Sunday, 16 December 2012

What is it? #12 revealed

photo: Gatehouse studio
These berries are called rosehips and are the fruit of the dog rose or Rosa canina. They have lots of uses and are made into jams, jellies, syrups and drinks. They are packed full of vitamin C so have recently become a treat for small rodents such as pet guinea pigs as they cannot manufacture their own vitamin C and are unable to digest many vitamin C rich foods. They are also fed to horses in small doses to improve the condition of their coats.

Due to their valuable vitamin content, rosehips are eaten around the world. In Hungary they are used to make Palinka, a traditional alcoholic drink and in Slovenia they are the main ingrediant of the national soft drink called Cockta whilst, rosehip soup, 'nyponsoppa' is popular in Sweden.

During World War Two, Claire Loewenfeld, a dietitian who worked at Great Ormond Street hospital, encouraged people to collect rosehips to make a vitamin rich syrup for children as citrus fruits from abroad were increasingly difficult to import. However, children discovered a different quality that the berries had. If split open, they contain small hairs that are extremely itchy to the skin, therefore, rosehips soon became used as a home made itching powder to entertain the hours away.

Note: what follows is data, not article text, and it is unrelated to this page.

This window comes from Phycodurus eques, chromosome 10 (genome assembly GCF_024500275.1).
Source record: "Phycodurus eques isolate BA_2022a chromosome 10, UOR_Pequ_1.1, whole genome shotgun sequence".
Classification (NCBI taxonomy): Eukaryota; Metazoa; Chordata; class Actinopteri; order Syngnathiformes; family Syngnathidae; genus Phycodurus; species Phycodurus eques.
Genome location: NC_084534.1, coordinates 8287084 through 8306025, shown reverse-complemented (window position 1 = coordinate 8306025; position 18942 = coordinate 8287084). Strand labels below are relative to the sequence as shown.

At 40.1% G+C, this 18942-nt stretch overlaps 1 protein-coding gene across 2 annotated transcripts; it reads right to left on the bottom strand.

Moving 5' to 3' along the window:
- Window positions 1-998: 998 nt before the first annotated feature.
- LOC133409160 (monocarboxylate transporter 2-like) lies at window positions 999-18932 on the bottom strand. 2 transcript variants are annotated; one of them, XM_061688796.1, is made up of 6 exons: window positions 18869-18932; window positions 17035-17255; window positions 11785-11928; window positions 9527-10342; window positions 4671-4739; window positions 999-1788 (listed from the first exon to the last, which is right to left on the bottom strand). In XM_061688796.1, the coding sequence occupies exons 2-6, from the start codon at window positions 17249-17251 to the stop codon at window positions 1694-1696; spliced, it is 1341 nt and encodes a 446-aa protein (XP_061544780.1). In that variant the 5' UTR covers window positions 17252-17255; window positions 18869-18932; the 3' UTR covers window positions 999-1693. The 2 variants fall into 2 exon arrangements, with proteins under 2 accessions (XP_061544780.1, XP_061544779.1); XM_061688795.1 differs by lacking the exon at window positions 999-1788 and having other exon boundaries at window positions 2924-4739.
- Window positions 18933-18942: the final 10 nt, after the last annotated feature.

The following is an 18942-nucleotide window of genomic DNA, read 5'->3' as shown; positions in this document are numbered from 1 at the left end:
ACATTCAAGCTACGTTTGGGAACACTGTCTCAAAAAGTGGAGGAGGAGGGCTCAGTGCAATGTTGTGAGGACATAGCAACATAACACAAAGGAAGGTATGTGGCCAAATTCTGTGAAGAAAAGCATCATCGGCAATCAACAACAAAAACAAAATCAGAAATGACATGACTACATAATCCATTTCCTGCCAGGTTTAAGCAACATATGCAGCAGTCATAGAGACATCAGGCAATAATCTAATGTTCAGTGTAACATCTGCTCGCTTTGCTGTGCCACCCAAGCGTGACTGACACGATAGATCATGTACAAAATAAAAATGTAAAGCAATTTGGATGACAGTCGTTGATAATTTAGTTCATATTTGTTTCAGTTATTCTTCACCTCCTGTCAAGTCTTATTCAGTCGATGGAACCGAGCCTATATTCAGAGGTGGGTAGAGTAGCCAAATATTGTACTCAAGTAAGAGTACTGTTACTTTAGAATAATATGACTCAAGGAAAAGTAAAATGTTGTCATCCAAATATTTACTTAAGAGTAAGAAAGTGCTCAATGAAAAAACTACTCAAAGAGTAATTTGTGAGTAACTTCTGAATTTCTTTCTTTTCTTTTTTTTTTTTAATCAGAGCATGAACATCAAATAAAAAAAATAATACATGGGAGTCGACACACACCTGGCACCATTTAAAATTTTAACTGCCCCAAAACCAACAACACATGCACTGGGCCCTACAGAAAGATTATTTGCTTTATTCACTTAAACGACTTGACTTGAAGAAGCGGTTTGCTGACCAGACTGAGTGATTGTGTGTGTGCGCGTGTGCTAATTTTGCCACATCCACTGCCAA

It's not just vitamin C, rosehips also contain vitamin A and B and lycopene, an important antioxident. All rosehips are edible, and good for you, so, if you fancy making your own rosehip chutney, check out a recipe here. Alternatively, banish those winter colds with a lovely rosehip syrup that can be poured over ice cream or use to make a drink for the kids.

If cooking's not your thing then just go for a winter walk, look out for the last few bright red berries and content yourself with the fact that at least some of the local wildlife can get the benefit of these delicious wild foods.

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